Prime Minister Ehud Olmert admitted to deficiencies in the conduct of the second Lebanon war last summer during his testimony before the Winograd Commission on Thursday, but insisted that Israel won the war because it achieved key diplomatic and military successes, aides said.
The prime minister reportedly told the commission that United Nations Resolution 1701, which mandated an international peacekeeping force in Lebanon, pushed Hizbullah away from Israel's northern border and called for the immediate release of two Israeli soldiers kidnapped by Hizbullah, was Israel's major achievement.
Olmert also argued that Israel's intensive aerial offensive took Hizbullah by surprise and emboldened Israel's deterrence, adding that the Shiite group will think twice before daring to launch a cross-border attack in the future.
The commission, which is probing the conduct of the military and the government during the second Lebanon war, grilled Olmert for seven hours in a testimony that aides said focused on the government's decision to send in ground troops only 48 hours before a UN-brokered ceasefire ended fighting with Hizbullah.
Aides added that Olmert took full responsibility for the war's conduct, saying that he blamed the war's failures "neither on the Defense Minister (Amir Peretz) nor on the IDF Chief of Staff (Lit. Gen. Dan Halutz)."
PM asked about delayed ground deploymentThe second Lebanon war was ignited on July 12 last year when Hizbullah guerrillas waged a cross-border attack on an IDF patrol, killing eight soldiers and kidnapping two others.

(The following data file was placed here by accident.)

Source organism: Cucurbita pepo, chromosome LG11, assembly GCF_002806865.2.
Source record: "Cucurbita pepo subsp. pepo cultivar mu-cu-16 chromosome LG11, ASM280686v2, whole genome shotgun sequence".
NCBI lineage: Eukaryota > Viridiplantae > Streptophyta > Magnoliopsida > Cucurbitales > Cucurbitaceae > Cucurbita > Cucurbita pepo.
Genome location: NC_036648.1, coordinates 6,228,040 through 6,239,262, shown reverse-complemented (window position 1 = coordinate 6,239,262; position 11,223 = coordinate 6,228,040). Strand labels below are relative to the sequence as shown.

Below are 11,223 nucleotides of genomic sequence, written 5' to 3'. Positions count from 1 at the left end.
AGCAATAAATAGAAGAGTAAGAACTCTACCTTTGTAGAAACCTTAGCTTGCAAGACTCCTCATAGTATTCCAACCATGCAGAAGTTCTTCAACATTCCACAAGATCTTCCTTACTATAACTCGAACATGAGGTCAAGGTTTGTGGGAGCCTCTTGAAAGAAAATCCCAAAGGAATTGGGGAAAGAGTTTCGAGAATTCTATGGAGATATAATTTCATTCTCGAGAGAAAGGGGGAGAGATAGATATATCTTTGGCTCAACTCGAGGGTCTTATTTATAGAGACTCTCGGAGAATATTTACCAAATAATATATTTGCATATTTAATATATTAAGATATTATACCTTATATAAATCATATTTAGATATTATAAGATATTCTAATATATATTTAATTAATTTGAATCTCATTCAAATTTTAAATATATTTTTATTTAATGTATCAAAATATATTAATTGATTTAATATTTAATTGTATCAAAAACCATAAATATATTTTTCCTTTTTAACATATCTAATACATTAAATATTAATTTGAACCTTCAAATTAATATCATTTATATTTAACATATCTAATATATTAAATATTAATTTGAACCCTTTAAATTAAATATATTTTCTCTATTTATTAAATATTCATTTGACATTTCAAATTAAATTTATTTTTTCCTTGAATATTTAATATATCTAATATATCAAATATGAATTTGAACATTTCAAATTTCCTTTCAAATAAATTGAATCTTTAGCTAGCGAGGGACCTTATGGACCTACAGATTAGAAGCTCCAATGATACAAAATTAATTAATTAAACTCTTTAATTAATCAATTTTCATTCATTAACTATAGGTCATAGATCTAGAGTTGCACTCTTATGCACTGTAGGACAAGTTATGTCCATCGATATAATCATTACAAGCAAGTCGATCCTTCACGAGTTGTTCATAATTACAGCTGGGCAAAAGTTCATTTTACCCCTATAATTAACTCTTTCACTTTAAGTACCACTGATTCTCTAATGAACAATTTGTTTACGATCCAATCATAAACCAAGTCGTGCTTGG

Commission members asked Olmert about his decision to declare all-out war against Hizbullah as well as the military and diplomatic briefings he received from various government ministries before the decision.
The prime minister presented the commission with transcripts of key meetings with members of the Security Cabinet and with military and intelligence commanders.
Aides added that the prime minister was asked about the government's support to northern communities who spend 34 days in shelters as Hizbullah showered northern Israel with rockets.
Olmert appointed the Commission following a hailstorm of public criticism of the army's poor performance against Hizbullah and its failure to halt the firing of rockets into Israel.
Olmert's testimony marked the end of the Commission's fact-gathering mission. An intermediate report on its findings will be released within two weeks.
Ronny Sofer and Vered Luvitch contributed to this report